Terry Allen is a Texas country legend from the same town, Lubbock, TX, and with similar songwriting tendencies as the more famous Flatlanders – Joe Ely, Jimmie Dale Gilmore, and Butch Hancock. Allen is also a visual artist with drawings and paintings on display at some of the world’s most famous museums. Called by many a “master lyricist” and is such an imaginative, free-wheeling story-teller that his songs are almost like mythologies. He has so much to draw from whether that be drawings, prints, sculptures, theater, radio plays, songs or poetry. And, on top of that, he is a peerless historian of the American West. Allen does not make albums often, but he makes very memorable ones. Just Like Moby Dick is already being dubbed as the spiritual successor to Lubbock (on everything) from 1979, oft-cited as one of the most influential country albums ever. Sure, he’s made several since, but this is the first since 2013’s Bottom of the World.
This is all you need to know about Terry Allen’s standing amongst his peers. When the legendary Guy Clark passed away, his disciples (Ely, Rodney Crowell, Steve Earle, and others) all gathered at Terry and his wife of almost 60 years, Jo Harvey Allen’s house to commiserate together and share songs. So, it should not be all surprising to find Allen in the company of some of the best in what he calls the Panhandle Mystery Band. They are co-producer and master guitarist Charlie Sexton, singer-songwriter Shannon McNally, Jo Harvey Allen, mainstays Bukka Allen (Terry’s son), Richard Bowden, and the master of all good sounds from Texas – Lloyd Maines. Recent mainstay drummer David McLarty is joined by Austin in-demand players, Glenn Fukunaga (bass) and Brian Standefer (cello), Terry’s other son Bale Allen plays djembe on “Abandonitis.” Daughter Kru Allen provides the hisses as McNally sings the catchy “City of Vampires.” Joe Ely and Dave Alvin each have a co-write here as well. The dusty West Texan timbre, somewhat like Ely’s, characterizes Allen’s dry voice, perfect for storytelling as he articulates well with a touch of twang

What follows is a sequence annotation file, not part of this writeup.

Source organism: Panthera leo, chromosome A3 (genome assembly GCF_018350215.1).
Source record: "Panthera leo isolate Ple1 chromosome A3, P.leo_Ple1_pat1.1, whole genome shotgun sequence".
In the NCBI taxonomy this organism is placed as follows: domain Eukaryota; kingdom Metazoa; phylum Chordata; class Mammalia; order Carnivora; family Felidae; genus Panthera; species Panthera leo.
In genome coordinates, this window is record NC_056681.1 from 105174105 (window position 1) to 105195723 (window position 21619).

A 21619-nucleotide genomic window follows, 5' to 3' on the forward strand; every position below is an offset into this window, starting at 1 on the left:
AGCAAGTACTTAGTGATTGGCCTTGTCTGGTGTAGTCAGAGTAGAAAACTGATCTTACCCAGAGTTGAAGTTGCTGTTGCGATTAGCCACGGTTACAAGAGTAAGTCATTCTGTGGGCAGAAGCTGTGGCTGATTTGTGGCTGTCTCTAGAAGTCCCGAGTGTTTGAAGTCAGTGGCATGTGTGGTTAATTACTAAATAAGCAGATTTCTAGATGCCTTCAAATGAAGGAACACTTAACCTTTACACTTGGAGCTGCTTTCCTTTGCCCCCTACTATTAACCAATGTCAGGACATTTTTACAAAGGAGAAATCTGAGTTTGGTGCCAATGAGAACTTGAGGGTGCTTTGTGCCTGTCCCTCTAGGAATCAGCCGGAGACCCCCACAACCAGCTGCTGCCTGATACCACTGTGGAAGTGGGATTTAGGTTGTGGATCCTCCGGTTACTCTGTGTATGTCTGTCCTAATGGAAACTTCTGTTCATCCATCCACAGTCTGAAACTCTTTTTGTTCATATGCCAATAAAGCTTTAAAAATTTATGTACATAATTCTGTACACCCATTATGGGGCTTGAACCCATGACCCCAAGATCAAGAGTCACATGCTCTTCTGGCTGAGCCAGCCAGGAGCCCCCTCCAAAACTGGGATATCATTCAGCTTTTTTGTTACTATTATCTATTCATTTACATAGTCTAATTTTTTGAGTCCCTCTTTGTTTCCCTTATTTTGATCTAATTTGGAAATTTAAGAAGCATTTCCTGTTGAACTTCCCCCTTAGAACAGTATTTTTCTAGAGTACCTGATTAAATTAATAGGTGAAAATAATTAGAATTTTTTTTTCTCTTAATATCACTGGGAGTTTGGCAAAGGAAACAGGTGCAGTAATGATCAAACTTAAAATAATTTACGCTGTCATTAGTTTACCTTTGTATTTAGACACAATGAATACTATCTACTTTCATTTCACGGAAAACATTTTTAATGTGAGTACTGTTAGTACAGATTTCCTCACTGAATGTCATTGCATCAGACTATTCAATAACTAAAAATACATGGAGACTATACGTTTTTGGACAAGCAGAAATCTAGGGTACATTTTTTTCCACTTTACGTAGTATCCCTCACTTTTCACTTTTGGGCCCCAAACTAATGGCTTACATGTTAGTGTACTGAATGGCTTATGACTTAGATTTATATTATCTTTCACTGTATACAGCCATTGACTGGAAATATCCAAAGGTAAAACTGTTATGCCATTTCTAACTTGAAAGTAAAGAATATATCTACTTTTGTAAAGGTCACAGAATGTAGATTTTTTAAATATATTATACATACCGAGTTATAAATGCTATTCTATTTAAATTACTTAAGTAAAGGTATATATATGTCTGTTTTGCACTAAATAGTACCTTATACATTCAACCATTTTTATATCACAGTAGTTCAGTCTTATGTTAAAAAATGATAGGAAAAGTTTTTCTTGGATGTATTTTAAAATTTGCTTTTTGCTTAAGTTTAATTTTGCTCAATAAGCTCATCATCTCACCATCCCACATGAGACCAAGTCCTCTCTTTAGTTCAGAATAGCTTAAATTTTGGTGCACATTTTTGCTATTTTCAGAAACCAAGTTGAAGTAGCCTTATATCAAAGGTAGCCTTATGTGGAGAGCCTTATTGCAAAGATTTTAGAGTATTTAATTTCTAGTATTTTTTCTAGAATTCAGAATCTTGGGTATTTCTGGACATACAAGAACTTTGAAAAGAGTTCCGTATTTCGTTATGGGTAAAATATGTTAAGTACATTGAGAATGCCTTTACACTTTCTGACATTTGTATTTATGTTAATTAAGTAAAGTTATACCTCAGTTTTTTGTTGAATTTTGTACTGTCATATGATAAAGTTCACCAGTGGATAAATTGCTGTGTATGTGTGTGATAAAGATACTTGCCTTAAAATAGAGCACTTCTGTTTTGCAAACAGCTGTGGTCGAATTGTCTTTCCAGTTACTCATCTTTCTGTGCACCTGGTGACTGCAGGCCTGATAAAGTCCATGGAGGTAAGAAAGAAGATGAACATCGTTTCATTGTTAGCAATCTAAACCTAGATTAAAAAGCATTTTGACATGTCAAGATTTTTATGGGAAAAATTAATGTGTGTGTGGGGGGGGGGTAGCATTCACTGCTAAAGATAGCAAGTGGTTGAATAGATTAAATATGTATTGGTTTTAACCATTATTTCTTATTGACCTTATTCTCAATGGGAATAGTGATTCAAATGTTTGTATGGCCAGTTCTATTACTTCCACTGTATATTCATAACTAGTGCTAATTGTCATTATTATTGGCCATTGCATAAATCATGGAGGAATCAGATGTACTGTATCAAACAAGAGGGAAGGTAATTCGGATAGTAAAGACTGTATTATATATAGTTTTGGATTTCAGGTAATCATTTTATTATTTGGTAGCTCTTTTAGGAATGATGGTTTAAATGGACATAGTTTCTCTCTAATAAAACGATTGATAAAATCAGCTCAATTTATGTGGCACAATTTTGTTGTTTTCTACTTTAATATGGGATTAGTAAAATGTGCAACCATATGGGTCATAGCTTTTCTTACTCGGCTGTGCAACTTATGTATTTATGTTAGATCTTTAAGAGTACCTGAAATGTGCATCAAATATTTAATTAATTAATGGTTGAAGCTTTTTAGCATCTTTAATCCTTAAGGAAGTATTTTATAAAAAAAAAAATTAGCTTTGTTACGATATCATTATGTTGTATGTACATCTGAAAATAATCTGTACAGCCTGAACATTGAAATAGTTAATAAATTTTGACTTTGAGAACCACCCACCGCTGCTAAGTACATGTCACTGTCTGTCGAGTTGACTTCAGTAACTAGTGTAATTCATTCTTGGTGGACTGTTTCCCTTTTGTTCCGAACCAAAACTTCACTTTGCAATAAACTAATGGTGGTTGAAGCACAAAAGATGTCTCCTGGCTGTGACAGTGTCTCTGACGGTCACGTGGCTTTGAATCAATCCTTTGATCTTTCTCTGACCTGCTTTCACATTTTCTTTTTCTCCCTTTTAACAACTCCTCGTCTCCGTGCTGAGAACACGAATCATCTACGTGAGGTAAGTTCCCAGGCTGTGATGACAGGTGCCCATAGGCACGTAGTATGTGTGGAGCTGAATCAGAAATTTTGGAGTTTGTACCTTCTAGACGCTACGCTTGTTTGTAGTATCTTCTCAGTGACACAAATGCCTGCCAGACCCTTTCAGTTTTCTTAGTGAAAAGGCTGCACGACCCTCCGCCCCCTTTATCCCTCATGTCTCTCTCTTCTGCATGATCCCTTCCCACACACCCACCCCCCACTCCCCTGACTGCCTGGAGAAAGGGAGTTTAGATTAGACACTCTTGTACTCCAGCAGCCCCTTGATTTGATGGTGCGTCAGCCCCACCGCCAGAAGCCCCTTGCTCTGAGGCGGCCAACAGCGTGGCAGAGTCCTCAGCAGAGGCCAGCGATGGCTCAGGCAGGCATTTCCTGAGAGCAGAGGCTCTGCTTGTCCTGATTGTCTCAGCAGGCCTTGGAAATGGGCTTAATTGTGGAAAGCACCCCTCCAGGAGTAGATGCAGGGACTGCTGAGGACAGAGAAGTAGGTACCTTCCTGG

Songs like these won’t be found anywhere, emblematic of Allen’s singular creativity. He succumbs to his own rules, nobody else’s. Any connections to Melville’s novel are purely metaphorical. Allen’s stories depict Houdini in existential crisis, the death of the last stripper in town, bloodthirsty pirates (in a pseudo-sequel to Brecht and Weill’s “Pirate Jenny, the wars of Iran and Afghanistan (in the “American Childhood” suite), a vampire-infested circus, mudslides and burning mobile homes, and all manner of tragicomic disasters, bad memories, failures, and fare-thee-wells. This is stuff that will have you laughing, crying, and mostly shaking your head thinking who else could possibly come up with these stories and these lyrics.
Allen has already shared the video to “Bad Kiss,” the second song in the three-song “American Childhood” suite which is the album’s centerpiece. “Bad Kiss’ relates the story of a high school girl who enlists, leaving home and a short-live romance for a tour of duty in the Middle East. She finds history repeating itself in an endless cycle of death and horror, capped with the lyric “It’s just the war/Same fucking war/it’s always been/Never ends.” The lead single “Abandonitis” propelled by Sexton’s funky grove and Bale Allen’s djembe as Allen wields some sarcastic lines in duet with McNally such as “No you can’t operate/On your own Fate/Abandonitis don’t cut it that way.” The album begins with the ballad “Houdini Don’t Like the Spiritualists” as Allen and McNally harmonize and trade verses across nice fills from Maines’ dobro and Bukka Allen’s accordion.
If we had to guess Alvin’s co-write it would be and is “Death of the Last Stripper” to which Jo Harvey also contributes. It’s another signature story song, sad but with an infectious singalong chorus “But nobody answered/Every time we tried/We’re the only ones in the world/That even know she died.” Other highlights include the Allen/Joe Ely/Charlie Sexton penned “All That’s Left Is Fare-Thee-Well” another tour-de-force for the blended voices of Allen and McNally and the band’s mix of accordion, dobro, and guitars. The simple melody of “City of Vampires” will linger in your head for days and the sheer beauty of McNally and Jo Harvey Allen on “Harmony Two” is a soothing touch.
Terry Allen proved along ago that he is a maverick beyond measure and one our best storytellers. He does it again here, seemingly effortlessly with rough edges smoothed with McNally’s harmonies and the superb backing of the Panhandle Mystery Band for his imaginative, highly literate tales. There’s a real mix of moods, tempos, and themes so it’s best to listen to it in its entirety. You’ll be rewarded.